I’ve written several times about how right wing leaders and websites use their mailing lists to make big money by selling scams to their followers. The New Republic has another report about this phenomenon, this time focusing on Herman Cain and Newt Gingrich.
But sometimes Cain’s digital missives, like a conversation with a weird uncle, veer into the unexpected. An example—there are more and more to choose from—is a message that Cain sent to his followers last July bearing the subject line, “BREAKTHROUGH: REMEDY FOR ED!”
“ED” stood for, yes, erectile dysfunction. As for the all-caps-worthy remedy, its details were not immediately clear. Language in the body of the message identified the potion as a product of Natural Breakthroughs Research LLC; a link farther down led to a website urging men to submit their e-mail addresses in order to receive “a cool free report” on impotence abatement. Sitting through a lengthy video finally yielded more information on the wonder drug, TestoMax 200, a putative natural testosterone booster. The e-mail’s final offer varied by recipient—a common marketing tactic—but could be $69.95 for a month’s supply, or $47 for something called “The Potency Programme.” Not interested? Are you sure? “Women get lonely very easily,” began one version of the pop-up windows barring the exit. “Once you leave this page, your chances of getting your manhood mojo back will decrease dramatically.”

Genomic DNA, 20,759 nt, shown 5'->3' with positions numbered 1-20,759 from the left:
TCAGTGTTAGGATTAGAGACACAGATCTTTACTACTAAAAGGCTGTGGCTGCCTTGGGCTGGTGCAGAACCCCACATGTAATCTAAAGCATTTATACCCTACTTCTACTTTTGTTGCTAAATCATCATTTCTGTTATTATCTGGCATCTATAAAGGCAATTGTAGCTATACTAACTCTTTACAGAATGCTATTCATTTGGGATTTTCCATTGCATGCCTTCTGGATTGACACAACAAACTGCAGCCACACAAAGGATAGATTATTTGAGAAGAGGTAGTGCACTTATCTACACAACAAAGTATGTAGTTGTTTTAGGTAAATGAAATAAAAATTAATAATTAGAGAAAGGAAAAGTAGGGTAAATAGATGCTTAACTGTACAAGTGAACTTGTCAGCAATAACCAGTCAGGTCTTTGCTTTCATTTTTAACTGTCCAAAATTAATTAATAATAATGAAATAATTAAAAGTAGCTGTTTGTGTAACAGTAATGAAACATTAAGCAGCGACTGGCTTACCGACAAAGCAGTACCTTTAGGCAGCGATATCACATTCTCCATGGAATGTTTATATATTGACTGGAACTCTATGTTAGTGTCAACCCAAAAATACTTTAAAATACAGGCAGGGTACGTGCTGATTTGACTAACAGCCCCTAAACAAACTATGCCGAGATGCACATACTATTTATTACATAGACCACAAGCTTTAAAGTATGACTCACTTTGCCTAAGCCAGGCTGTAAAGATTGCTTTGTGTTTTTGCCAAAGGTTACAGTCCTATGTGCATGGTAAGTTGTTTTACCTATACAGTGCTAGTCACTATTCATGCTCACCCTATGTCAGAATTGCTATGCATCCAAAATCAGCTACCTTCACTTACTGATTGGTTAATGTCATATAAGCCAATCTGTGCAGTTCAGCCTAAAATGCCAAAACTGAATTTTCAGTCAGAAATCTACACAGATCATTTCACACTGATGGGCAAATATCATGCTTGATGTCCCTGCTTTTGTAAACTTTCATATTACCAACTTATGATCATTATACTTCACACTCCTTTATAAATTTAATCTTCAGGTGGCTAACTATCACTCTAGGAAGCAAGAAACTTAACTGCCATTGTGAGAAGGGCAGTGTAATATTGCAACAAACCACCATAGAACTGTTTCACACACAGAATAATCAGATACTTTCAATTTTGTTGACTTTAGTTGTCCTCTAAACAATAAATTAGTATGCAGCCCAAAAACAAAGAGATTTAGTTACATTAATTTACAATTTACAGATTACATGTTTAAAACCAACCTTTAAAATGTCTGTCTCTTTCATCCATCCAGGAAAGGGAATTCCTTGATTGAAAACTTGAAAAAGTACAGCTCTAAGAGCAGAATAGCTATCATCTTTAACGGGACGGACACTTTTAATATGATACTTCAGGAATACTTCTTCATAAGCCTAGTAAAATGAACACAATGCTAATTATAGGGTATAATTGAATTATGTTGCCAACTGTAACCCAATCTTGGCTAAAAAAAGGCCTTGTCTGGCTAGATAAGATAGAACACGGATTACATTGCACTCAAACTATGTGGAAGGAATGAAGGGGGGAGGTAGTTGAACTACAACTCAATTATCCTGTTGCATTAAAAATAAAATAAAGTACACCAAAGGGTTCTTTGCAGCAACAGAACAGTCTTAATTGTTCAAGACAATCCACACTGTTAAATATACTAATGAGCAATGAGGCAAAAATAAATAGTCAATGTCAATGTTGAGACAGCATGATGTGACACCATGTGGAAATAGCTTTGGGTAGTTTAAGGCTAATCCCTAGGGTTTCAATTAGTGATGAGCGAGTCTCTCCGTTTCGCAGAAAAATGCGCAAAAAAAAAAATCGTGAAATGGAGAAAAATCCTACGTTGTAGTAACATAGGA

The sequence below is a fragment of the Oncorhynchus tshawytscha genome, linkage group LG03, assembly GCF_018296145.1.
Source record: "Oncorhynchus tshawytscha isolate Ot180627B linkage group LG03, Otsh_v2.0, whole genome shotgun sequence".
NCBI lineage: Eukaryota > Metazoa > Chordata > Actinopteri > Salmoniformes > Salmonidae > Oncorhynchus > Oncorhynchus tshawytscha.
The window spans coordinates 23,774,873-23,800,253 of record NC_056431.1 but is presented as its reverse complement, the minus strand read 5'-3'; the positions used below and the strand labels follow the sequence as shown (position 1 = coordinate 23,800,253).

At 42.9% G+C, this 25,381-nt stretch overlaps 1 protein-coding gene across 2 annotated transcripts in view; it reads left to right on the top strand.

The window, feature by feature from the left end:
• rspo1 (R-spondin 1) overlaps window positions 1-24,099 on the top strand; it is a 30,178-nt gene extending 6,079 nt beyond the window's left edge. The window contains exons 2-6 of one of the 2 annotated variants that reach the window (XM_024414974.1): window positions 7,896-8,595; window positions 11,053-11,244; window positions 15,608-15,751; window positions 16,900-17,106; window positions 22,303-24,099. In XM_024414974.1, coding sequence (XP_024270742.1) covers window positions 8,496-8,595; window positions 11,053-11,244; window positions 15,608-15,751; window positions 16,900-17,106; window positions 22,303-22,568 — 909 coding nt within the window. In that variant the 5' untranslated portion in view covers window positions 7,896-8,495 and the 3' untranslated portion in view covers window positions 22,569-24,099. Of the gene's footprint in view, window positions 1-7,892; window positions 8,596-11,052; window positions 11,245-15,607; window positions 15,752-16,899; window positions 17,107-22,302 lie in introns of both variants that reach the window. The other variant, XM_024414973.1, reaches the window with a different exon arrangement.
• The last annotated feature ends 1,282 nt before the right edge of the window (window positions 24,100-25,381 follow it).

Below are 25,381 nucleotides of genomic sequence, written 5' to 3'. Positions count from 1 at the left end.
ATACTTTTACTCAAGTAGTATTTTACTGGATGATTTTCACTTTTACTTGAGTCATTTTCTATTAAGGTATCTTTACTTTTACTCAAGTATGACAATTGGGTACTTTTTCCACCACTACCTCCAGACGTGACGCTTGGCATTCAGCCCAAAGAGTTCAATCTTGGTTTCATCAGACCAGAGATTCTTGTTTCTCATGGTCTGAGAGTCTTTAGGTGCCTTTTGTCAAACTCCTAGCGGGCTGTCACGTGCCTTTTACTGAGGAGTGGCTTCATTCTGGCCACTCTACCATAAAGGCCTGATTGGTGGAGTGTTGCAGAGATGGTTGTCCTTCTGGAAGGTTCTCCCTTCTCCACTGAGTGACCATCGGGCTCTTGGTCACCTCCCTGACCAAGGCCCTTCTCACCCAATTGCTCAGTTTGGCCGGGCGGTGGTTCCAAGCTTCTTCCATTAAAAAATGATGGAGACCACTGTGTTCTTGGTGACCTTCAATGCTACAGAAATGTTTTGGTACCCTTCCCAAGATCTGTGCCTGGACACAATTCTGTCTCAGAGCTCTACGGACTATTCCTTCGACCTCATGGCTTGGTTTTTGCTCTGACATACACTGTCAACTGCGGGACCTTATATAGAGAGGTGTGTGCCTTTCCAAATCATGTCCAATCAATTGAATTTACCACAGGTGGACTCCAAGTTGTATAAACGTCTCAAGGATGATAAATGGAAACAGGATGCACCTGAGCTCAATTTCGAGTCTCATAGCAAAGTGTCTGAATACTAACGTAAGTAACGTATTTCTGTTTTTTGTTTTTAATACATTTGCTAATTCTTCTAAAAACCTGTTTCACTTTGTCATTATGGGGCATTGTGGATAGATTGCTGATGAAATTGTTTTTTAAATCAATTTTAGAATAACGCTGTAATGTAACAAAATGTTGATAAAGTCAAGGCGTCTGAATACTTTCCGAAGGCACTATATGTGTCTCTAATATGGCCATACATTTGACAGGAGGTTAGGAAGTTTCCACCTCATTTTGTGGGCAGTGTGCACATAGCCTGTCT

The erectile-dysfunction ad is one of more than 50 similar pitches for miracle cures and easy-money tricks that Cain has passed along to his e-mail followers over the past two years. While he has been particularly unabashed in his embrace of the practice, he is not the only past presidential candidate hawking sketchy products. Newt Gingrich now pings the e-mail subscribers to his Gingrich Productions with messages from an investment firm formed by a conspiracy theorist successfully sued for fraud by the Securities and Exchange Commission. Mike Huckabee uses his own production company’s list to blast out links to heart-disease fixes and can’t-miss annuities.
That right wing conspiracy theorist is, of course, Porter Stansberry, a con man who has been nailed in the past for SEC violations. He obviously finds fertile ground for his scams among the denizens of the right wing fever swamps because he buys those mailing lists all the time.
Like Dispatches on Facebook: